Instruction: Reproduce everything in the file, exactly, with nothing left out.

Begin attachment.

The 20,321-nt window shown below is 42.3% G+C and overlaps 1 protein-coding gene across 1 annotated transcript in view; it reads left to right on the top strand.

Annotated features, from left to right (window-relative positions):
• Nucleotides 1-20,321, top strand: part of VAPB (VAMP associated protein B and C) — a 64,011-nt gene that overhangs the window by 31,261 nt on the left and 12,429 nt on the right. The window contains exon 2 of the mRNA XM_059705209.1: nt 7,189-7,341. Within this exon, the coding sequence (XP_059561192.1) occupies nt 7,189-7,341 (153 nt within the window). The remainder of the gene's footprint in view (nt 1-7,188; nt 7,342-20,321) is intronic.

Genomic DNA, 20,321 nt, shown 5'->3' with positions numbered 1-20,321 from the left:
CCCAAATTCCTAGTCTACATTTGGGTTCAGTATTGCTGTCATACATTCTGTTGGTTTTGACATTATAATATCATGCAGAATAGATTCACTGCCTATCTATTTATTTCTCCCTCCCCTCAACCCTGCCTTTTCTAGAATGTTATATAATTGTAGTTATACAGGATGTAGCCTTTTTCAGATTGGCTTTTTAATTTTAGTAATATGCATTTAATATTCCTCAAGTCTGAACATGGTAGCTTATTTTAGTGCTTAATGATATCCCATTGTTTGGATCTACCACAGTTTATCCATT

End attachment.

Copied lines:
The 20,321-nt window shown below is 42.3% G+C and overlaps 1 protein-coding gene across 1 annotated transcript in view; it reads left to right on the top strand.

Annotated features, from left to right (window-relative positions):
• Nucleotides 1-20,321, top strand: part of VAPB (VAMP associated protein B and C) — a 64,011-nt gene that overhangs the window by 31,261 nt on the left and 12,429 nt on the right. The window contains exon 2 of the mRNA XM_059705209.1: nt 7,189-7,341. Within this exon, the coding sequence (XP_059561192.1) occupies nt 7,189-7,341 (153 nt within the window). The remainder of the gene's footprint in view (nt 1-7,188; nt 7,342-20,321) is intronic.

Genomic DNA, 20,321 nt, shown 5'->3' with positions numbered 1-20,321 from the left:
CCCAAATTCCTAGTCTACATTTGGGTTCAGTATTGCTGTCATACATTCTGTTGGTTTTGACATTATAATATCATGCAGAATAGATTCACTGCCTATCTATTTATTTCTCCCTCCCCTCAACCCTGCCTTTTCTAGAATGTTATATAATTGTAGTTATACAGGATGTAGCCTTTTTCAGATTGGCTTTTTAATTTTAGTAATATGCATTTAATATTCCTCAAGTCTGAACATGGTAGCTTATTTTAGTGCTTAATGATATCCCATTGTTTGGATCTACCACAGTTTATCCATT